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#GoodTrouble: Running the Selma to Montgomery Relay

ROI Solutions | Good Trouble: Running the Selma to Montgomery Relay

“Do not get lost in a sea of despair.  Be hopeful, be optimistic. Our struggle is not the struggle of a day, a week, a month, or a year, it is the struggle of a lifetime.  Never, ever be afraid to make some noise and get in good trouble, necessary trouble.” 

Rep. John Lewis, from a tweet in June 2018

ROI Solutions is always looking for ways to get into ‘Good Trouble,” to use the term coined by the late Rep. John Lewis, a civil and voting rights icon.  With the Selma to Montgomery Relay on March 16, which traces a 51-mile route between the two cities in Alabama, Gina VanderLoop, Wendy Fox, Nonie Meyer, a few friends of ROI Solutions, and I have found the perfect opportunity.

The relay starts in Selma, Alabama, with a crossing of the Edmund Pettus Bridge (named after a Confederate Brigadier General; there are ongoing efforts to re-name it), the site of the brutal Bloody Sunday beatings of civil rights marchers during the march for voting rights on March 7, 1965.  The relay route essentially retraces the marchers’ path in the historic Selma-to-Montgomery marches of 1965. Each team member will run a leg of 3-8.6 miles each, with the rest of the team following in a van to meet the runner at the next exchange point.

“See the route on Map My Run by going to Selma-Montgomery.”

This is a nostalgic trip for me. Rep. John Lewis has been one of my heroes since childhood.  I’ve always been deeply interested in the civil rights movement. I had the pleasure of interviewing Rep. Lewis in 1996 (see picture) and traveled to Selma and Montgomery in 1997 as a part of my undergraduate studies in voting rights. After Lewis died in 2020, I was inspired to get my “Good Trouble” tattoos (see picture). I’m honored to be the first runner from our team on the relay, which means I’ll cross the Edmund Pettus Bridge.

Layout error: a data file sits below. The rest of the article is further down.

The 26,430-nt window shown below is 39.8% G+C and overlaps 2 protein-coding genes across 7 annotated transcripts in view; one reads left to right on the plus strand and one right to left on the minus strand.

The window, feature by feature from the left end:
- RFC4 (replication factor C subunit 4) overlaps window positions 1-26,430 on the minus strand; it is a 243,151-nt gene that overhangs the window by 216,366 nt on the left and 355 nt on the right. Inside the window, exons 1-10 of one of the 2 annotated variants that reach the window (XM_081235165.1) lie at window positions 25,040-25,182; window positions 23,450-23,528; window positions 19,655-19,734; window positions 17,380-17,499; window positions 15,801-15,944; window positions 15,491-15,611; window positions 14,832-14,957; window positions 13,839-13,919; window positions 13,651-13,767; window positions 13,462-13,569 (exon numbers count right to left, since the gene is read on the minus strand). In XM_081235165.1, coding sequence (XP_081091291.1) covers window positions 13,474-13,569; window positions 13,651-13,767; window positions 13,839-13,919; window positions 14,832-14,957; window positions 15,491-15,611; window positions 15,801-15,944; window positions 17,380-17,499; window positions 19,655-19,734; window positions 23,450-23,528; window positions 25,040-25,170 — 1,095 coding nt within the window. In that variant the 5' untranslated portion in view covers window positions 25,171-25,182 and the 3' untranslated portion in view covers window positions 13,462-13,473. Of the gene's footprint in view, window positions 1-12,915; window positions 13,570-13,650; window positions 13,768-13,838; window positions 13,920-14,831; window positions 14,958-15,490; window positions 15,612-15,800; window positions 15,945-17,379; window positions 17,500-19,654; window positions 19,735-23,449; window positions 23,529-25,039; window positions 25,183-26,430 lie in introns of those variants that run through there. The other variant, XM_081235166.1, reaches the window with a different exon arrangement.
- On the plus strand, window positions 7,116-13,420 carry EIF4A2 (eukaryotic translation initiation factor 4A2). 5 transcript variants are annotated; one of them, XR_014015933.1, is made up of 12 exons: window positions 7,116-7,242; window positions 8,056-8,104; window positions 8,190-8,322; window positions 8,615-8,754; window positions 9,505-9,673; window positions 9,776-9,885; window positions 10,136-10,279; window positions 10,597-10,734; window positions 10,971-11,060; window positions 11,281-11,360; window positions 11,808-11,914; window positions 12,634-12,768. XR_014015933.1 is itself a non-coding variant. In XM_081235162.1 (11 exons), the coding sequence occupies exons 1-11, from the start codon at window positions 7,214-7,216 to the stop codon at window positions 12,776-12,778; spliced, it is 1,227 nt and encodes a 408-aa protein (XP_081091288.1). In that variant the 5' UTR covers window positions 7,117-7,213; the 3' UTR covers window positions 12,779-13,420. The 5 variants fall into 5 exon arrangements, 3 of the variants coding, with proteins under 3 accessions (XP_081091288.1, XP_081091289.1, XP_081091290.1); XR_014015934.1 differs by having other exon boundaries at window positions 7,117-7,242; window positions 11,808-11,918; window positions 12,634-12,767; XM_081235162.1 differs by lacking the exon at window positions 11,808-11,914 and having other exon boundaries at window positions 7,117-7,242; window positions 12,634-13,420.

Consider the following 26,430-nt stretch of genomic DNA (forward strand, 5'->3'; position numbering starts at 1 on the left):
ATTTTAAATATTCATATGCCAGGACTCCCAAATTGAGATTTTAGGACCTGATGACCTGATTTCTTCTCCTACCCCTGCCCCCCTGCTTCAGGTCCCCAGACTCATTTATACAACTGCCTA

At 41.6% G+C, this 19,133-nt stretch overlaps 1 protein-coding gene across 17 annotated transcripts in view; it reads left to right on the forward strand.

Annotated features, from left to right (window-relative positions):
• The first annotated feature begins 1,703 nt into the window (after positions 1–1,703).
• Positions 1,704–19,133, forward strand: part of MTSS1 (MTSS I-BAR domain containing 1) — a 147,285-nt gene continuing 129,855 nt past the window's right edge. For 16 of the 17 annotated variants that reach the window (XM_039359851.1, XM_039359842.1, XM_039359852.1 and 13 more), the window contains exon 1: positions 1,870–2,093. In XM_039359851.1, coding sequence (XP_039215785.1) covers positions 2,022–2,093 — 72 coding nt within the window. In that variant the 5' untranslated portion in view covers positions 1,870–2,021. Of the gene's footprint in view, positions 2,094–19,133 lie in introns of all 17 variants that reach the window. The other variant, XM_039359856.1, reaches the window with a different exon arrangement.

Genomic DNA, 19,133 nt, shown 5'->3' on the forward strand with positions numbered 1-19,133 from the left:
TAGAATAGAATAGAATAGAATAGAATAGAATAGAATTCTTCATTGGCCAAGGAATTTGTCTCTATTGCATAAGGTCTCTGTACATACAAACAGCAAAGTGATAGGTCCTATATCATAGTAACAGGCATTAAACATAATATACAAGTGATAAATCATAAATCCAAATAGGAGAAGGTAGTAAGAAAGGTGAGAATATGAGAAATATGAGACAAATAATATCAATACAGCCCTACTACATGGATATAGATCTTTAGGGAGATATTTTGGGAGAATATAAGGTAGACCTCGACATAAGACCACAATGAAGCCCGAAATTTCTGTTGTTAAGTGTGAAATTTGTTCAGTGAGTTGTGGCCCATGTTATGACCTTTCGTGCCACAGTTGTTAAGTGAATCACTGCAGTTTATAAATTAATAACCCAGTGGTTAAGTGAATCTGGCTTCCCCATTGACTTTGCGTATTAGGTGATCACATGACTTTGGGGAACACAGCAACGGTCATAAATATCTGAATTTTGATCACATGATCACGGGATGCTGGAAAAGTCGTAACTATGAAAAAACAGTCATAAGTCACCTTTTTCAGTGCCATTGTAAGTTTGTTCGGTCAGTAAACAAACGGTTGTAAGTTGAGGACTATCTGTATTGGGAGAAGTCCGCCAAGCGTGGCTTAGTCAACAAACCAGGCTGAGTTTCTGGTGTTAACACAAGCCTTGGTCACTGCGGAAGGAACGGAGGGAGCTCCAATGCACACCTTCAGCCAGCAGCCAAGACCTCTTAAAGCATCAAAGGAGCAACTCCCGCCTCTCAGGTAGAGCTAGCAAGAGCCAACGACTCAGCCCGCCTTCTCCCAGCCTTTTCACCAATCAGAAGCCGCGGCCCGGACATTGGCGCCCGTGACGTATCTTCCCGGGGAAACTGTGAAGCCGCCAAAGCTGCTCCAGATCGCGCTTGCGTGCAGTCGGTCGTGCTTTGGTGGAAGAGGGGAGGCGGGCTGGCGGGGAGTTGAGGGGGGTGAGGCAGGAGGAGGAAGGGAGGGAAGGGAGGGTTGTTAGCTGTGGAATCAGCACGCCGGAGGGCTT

For Nonie Meyer, Senior Technical Project Manager, “This is an opportunity to run through an area filled with history, where Martin Luther King, Jr. and other civil rights leaders and activists walked. I grew up in the Midwest, where everything about slavery and civil rights was taught as if all of those events took place long ago in some place far away. The reality is that it was only a couple of decades and states away. I learned so much researching this event and why this particular area is so important.”

As we celebrate ROI Solutions’ 25th anniversary, the entire relay team is excited to combine our love of running, teamwork, and powerful civil rights history with the chance to celebrate the work of the Southern Poverty Law Center, one of our world-changing clients.  The relay serves as a way to honor the work of the brave foot soldiers from 1965, those still involved in the fight, and a reminder that we must be vigilant against ongoing threats to the right to vote. 

To learn more about the relay and route,

To learn more about the Southern Poverty Law Center’s work,

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